MSc Environmental Monitoring, Modelling and Reconstruction focuses on analysing past, present, and future dynamic environments, providing you with the skills for a career in environmental management or consultancy, and a firm grounding for research in the environmental sciences.
Concerns over the human impact on the environment have stimulated demand from governments and industry for the monitoring, analysis and modelling of natural processes in environmental systems. This is essential if we are to improve understanding of the interrelation of environmental variables in order to predict and manage their responses to anthropogenic perturbations.
Studying this course, you will gain:
We also use the proximity of Manchester to the upland areas of the Peak District; several past MSc students completed dissertation work in close collaboration with various organisations responsible for land management in the Peak District, giving their work direct policy relevance.
Teaching focuses on training in theory, concepts and research skills in the first semester, and practical applications and research experience in the second semester.
We teach course units in small-group interactive styles with a mix of lectures, tutorials, seminars, practicals and presentations. A range of physical geographers provide training in their specialised fields, covering both content and practical research methods.
In a typical week, expect to spend some time in the library, preparing for seminars; in the laboratory, completing practicals; in the dedicated postgraduate computer laboratory, or writing reports; and in the classroom.
The second semester in particular gives you increased opportunities to go out into the field, both for practicals and to gain research experience by doing field research with members of staff. We maintain an intensively monitored catchment on the moors near the Snake Pass in the Peak District and this is the focus of several practical exercises, as well as a source of data to support dissertation work.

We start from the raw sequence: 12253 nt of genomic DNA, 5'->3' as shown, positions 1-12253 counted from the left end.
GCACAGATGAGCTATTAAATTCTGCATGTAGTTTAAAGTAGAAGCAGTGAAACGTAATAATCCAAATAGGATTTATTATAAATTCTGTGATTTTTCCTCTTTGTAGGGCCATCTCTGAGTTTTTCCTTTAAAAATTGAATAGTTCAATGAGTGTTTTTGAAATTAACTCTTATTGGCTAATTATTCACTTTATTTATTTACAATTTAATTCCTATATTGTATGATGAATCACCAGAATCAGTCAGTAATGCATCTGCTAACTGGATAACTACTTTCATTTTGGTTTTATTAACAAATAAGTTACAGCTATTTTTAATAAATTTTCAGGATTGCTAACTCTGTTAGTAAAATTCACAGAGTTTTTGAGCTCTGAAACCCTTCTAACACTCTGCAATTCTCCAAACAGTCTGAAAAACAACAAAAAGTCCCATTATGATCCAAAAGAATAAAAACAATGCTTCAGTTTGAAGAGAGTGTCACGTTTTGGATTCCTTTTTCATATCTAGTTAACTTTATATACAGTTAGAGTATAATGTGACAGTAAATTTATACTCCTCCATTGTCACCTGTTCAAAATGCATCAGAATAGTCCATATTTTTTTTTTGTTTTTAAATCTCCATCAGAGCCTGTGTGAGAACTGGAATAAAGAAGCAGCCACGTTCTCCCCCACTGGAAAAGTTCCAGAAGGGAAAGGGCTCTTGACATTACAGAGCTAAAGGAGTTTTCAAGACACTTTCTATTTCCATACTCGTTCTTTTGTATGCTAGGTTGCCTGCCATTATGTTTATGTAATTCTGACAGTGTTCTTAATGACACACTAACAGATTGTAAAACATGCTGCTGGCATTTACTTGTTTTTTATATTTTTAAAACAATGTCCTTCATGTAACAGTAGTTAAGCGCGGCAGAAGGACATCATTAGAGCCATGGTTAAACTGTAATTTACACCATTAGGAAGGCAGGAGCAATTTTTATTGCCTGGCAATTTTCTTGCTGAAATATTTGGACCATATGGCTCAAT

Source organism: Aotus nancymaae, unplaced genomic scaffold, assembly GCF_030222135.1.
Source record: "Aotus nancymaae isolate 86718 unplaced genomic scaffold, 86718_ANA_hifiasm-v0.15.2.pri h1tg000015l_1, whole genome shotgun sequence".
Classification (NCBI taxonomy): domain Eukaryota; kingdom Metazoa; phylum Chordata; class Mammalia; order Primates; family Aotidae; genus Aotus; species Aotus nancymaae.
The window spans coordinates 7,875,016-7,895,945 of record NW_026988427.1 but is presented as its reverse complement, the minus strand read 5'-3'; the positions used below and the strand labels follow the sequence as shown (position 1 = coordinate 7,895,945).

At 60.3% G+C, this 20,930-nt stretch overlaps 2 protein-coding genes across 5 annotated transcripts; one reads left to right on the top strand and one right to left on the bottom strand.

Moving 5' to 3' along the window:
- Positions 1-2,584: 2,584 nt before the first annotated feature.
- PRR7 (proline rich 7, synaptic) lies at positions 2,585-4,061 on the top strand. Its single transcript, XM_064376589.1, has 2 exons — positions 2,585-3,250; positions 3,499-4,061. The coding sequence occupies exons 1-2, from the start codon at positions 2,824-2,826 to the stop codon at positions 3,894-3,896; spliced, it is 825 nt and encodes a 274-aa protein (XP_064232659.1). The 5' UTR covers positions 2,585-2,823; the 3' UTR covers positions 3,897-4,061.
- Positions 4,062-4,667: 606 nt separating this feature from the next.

Field and laboratory research are essential to your learning process in environmental monitoring, and these form integrated parts of both the taught units and dissertation work.
Part-time students complete the full-time programme over 27 months. There are NO evening or weekend course units available on the part-time programme, therefore if you are considering taking a programme on a part-time basis, you should discuss the requirements with the Programme Director and seek approval from your employer to have the relevant time off. Timetabling information is normally available from late August from the Programme Administrator and you will have the opportunity to discuss course unit choices during induction week with the Programme Director.
Taught units comprise two-thirds of the course and are assessed by a wide range of project work, essays and presentations. There are no formal examinations. The remainder of your course consists of the dissertation.
CORE COURSE UNITS
These typically cover:
OPTIONAL COURSE UNITS
Choose three from the following:
Availability of course units may vary from year to year.
LEVEL 4 OPTIONS
Students are allowed to take up to 2 of the following level 4 options:
Typical course units comprise a minimum of a one-hour lecture per week, or seminar supported by supervised laboratory time. The exact balance varies, depending on the requirements of particular units. Additional contact time is arranged on an ad hoc basis by students to discuss assignments and other matters. By the end of the course, you will have an advanced level of theoretical knowledge and practical experience in:
The Arthur Lewis Building provides excellent resources including analytical laboratories, studio facilities, workshops, seminar rooms, an onsite café and dedicated computer clusters including GIS facilities.
Practical support and advice for current students and applicants is available from the Disability Advisory and Support Service. Email: [email protected]